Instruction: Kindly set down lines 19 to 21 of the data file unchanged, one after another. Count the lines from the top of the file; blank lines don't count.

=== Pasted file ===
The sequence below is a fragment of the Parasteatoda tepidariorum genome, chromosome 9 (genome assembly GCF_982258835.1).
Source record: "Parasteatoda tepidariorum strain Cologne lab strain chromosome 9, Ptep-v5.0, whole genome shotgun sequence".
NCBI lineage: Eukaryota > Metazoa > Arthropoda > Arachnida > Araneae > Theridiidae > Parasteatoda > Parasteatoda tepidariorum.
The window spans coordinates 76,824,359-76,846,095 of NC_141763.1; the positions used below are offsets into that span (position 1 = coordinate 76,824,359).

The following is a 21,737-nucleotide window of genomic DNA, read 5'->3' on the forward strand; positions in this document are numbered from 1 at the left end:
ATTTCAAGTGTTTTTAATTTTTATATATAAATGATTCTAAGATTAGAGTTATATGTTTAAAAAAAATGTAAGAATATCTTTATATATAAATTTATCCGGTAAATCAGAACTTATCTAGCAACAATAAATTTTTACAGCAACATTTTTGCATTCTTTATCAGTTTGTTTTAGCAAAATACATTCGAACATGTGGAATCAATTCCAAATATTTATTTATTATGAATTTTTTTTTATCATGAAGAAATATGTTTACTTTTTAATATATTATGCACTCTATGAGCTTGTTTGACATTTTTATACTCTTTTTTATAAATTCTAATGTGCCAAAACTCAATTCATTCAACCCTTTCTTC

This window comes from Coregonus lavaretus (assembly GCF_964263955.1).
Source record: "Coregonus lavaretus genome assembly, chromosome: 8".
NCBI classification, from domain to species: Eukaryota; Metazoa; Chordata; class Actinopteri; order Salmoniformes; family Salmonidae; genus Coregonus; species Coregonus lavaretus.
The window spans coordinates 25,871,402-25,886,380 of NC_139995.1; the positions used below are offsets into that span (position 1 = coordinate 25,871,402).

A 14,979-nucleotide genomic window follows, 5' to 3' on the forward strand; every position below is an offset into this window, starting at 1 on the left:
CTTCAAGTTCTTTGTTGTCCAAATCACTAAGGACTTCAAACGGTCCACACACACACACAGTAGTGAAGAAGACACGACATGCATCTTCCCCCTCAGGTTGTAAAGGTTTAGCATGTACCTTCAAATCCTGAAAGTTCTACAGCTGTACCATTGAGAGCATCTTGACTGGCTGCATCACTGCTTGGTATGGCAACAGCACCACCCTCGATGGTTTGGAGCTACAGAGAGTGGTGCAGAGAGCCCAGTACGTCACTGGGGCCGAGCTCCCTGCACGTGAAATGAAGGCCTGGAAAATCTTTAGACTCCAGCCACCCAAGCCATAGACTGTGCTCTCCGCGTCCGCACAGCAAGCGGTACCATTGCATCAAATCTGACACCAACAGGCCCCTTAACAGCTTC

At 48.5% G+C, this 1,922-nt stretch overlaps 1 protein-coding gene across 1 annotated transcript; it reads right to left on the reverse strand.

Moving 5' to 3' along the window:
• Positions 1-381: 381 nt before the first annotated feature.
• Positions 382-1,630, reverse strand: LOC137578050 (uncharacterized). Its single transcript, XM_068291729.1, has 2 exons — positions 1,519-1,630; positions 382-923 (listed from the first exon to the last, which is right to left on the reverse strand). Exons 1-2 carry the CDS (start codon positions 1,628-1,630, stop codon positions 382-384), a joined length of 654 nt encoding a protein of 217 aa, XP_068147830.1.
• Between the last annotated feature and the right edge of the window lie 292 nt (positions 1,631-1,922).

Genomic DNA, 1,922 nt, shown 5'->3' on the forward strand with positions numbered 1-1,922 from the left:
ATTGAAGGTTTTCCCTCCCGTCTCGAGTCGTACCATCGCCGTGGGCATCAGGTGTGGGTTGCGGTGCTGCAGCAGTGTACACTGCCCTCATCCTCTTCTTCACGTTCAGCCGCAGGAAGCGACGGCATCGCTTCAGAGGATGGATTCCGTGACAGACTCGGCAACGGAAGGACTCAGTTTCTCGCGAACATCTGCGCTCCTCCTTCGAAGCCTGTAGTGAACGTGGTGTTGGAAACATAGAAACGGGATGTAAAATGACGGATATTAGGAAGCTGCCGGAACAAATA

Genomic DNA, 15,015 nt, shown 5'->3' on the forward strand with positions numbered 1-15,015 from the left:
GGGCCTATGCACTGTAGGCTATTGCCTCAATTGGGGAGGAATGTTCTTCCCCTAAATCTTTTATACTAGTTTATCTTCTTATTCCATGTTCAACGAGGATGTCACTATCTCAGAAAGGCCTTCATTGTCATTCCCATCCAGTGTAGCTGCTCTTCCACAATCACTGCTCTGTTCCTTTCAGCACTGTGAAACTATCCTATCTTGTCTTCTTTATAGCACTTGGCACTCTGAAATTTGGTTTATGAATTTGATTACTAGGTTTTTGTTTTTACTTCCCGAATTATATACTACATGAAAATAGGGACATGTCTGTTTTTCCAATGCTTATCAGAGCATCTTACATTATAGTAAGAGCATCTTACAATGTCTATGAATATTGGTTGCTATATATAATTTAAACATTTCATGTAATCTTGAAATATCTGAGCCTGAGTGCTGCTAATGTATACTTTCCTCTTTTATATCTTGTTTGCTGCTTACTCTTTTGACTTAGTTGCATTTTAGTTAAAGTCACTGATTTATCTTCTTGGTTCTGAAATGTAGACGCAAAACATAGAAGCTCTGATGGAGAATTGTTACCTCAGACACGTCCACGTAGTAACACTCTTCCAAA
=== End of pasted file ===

ATTGAAGGTTTTCCCTCCCGTCTCGAGTCGTACCATCGCCGTGGGCATCAGGTGTGGGTTGCGGTGCTGCAGCAGTGTACACTGCCCTCATCCTCTTCTTCACGTTCAGCCGCAGGAAGCGACGGCATCGCTTCAGAGGATGGATTCCGTGACAGACTCGGCAACGGAAGGACTCAGTTTCTCGCGAACATCTGCGCTCCTCCTTCGAAGCCTGTAGTGAACGTGGTGTTGGAAACATAGAAACGGGATGTAAAATGACGGATATTAGGAAGCTGCCGGAACAAATA

Genomic DNA, 15,015 nt, shown 5'->3' on the forward strand with positions numbered 1-15,015 from the left:
GGGCCTATGCACTGTAGGCTATTGCCTCAATTGGGGAGGAATGTTCTTCCCCTAAATCTTTTATACTAGTTTATCTTCTTATTCCATGTTCAACGAGGATGTCACTATCTCAGAAAGGCCTTCATTGTCATTCCCATCCAGTGTAGCTGCTCTTCCACAATCACTGCTCTGTTCCTTTCAGCACTGTGAAACTATCCTATCTTGTCTTCTTTATAGCACTTGGCACTCTGAAATTTGGTTTATGAATTTGATTACTAGGTTTTTGTTTTTACTTCCCGAATTATATACTACATGAAAATAGGGACATGTCTGTTTTTCCAATGCTTATCAGAGCATCTTACATTATAGTAAGAGCATCTTACAATGTCTATGAATATTGGTTGCTATATATAATTTAAACATTTCATGTAATCTTGAAATATCTGAGCCTGAGTGCTGCTAATGTATACTTTCCTCTTTTATATCTTGTTTGCTGCTTACTCTTTTGACTTAGTTGCATTTTAGTTAAAGTCACTGATTTATCTTCTTGGTTCTGAAATGTAGACGCAAAACATAGAAGCTCTGATGGAGAATTGTTACCTCAGACACGTCCACGTAGTAACACTCTTCCAAA